It started with the realization that you could bring up an emoji keyboard on any Mac by pressing ⌃⌘␣ (ctrl+cmd+space):
Insert #emojis on #macos on any input field via ⌃⌘␣ (ctrl+cmd+space). You're welcome 😏 pic.twitter.com/OeFGewEgVD— Florian Klampfer (@qwtel) August 25, 2016
Next thing I know, I’m on <popular name register> trying to buy
😂😂😂, which in 2028 will be the most common combination of characters entered into VR-brainwave-contact-lens browsers, or whatever people in the future will use to read hypertext (cf. Lindy effect). According to
emojitracker.com it is already the most popular emoji today.
I got quite excited when I saw that the
.io top-level domain was still available. Unfortunately, one hour, two CSRs and three failed orders later I had to realize that it was a bug in the UI and that it wasn’t actually available or even purchasable.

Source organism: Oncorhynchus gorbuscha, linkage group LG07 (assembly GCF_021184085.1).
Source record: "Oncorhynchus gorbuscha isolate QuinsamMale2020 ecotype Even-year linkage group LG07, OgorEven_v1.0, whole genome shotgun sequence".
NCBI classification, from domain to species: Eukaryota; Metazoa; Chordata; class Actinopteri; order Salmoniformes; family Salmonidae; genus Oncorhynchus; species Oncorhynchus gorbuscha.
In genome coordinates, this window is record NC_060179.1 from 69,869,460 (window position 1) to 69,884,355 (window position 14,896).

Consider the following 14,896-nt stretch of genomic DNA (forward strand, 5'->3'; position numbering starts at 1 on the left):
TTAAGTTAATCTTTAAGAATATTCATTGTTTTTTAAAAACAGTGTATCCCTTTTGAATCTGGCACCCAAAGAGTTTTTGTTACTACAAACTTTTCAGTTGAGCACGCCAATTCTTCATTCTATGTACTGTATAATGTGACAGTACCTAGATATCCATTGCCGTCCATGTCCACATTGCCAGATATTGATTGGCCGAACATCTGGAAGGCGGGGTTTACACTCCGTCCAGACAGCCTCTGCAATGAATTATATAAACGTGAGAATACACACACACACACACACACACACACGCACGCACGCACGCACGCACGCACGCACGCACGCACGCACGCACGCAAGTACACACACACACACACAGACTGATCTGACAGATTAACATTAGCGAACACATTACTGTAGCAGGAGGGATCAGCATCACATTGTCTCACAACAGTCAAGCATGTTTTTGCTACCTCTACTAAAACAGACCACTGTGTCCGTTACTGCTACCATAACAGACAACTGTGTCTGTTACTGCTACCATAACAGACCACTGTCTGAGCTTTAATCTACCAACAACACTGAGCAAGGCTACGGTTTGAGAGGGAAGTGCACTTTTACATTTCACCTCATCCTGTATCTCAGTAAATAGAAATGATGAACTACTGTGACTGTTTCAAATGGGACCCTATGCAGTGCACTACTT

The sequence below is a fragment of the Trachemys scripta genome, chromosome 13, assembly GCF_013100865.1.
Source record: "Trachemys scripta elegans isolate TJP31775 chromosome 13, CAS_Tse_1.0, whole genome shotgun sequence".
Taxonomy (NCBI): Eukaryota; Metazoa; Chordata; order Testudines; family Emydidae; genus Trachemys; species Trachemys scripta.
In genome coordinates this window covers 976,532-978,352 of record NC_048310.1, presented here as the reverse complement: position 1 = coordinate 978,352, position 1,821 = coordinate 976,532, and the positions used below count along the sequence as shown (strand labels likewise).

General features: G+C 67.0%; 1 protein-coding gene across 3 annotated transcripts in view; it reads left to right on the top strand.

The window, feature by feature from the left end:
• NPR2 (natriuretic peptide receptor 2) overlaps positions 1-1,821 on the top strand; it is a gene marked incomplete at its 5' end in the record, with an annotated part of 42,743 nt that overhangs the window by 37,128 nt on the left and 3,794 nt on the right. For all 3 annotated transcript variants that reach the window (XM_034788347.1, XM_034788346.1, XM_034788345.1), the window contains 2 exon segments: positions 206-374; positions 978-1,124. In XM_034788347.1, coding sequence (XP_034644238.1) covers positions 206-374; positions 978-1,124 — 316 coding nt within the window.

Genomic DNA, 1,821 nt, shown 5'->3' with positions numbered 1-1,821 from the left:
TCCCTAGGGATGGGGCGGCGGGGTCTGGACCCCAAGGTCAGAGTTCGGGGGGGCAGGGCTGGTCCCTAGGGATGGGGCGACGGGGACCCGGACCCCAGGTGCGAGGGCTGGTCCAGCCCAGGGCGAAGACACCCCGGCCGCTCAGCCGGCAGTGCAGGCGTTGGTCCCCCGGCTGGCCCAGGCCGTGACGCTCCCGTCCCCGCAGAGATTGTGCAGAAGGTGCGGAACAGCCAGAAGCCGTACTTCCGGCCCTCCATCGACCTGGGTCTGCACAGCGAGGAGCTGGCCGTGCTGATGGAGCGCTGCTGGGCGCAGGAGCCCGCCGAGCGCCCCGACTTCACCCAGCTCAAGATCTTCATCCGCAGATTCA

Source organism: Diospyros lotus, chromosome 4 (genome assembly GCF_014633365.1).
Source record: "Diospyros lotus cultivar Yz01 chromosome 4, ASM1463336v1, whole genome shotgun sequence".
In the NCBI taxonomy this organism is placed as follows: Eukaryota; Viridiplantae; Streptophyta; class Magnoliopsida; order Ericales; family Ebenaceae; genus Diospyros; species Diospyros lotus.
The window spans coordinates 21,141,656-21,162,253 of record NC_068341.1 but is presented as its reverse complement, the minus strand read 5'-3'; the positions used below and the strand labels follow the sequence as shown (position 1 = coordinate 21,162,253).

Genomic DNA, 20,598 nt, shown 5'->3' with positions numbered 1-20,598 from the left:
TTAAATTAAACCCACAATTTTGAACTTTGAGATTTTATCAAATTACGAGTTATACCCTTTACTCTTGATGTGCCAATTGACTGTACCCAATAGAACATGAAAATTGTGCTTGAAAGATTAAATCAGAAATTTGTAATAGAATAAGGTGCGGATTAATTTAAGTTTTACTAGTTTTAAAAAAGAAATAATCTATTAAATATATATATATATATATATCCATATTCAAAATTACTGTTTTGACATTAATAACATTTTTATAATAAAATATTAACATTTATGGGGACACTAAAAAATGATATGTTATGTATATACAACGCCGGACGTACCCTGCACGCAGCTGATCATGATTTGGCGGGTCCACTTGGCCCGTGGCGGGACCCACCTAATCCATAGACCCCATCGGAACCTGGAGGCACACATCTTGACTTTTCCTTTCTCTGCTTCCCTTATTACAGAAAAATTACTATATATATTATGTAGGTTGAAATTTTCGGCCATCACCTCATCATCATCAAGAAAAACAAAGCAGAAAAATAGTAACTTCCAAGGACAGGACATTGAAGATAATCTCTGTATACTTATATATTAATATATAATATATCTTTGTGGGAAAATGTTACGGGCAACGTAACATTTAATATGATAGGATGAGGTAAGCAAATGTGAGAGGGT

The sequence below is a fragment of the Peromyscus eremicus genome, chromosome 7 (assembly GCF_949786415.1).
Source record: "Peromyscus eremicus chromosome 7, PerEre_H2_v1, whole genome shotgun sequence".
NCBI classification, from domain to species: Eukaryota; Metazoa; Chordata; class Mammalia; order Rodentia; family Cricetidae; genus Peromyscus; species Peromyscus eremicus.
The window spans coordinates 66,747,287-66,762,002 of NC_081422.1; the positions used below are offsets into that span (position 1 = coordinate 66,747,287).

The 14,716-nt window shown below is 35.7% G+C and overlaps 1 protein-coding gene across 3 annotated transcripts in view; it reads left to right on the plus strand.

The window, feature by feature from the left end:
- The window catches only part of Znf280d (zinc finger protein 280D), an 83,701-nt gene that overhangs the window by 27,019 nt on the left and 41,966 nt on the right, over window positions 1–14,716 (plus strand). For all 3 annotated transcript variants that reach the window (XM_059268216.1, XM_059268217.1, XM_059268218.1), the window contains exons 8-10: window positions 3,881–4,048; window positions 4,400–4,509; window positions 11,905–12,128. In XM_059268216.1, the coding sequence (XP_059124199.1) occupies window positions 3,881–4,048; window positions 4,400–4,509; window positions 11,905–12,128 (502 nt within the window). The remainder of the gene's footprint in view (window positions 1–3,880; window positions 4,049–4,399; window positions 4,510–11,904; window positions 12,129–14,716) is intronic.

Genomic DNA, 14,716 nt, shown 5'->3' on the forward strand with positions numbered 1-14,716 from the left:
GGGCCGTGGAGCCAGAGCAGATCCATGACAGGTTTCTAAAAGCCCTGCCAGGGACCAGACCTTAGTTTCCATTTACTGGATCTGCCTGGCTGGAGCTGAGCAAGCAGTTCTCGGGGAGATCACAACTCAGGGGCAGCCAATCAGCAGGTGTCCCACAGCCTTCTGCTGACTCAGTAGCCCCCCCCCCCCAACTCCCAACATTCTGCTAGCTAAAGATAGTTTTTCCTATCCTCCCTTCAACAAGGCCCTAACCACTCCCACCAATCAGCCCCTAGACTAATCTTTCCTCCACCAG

Generally, emoji domains are possible, but only on certain top-level domains that allow it,
.ws being the most popular one. While emojis are part of the UTF-8 charset, the DNS only allows a subset of ASCII. However, using a representation called “Punycode”, UTF-8 characters can be brought to and from that subset. For example “點看” becomes
xn--c1yn36f. Unfortunately, that doesn’t mean any valid punycode can be registered. The feature is intended to make language-specific domains possible, which emojis, well, aren’t.
Emoji URLs aren’t too useful either, as some sites don’t know how to link them correctly, a tiny site called Facebook being one one of them 😈. This means the viral traffic I was hoping to get from
😂😂😂.io for my emoji-only chat app — that has yet to be built — wasn’t going to happen anyway 😉. Also, others have tried that before.
Anyway, the easiest way to get an emoji URL is through a site called linkmoji (
http://🍕💩.ws) which is like
bit.ly, except with emojis. For example, this blog post is reachable via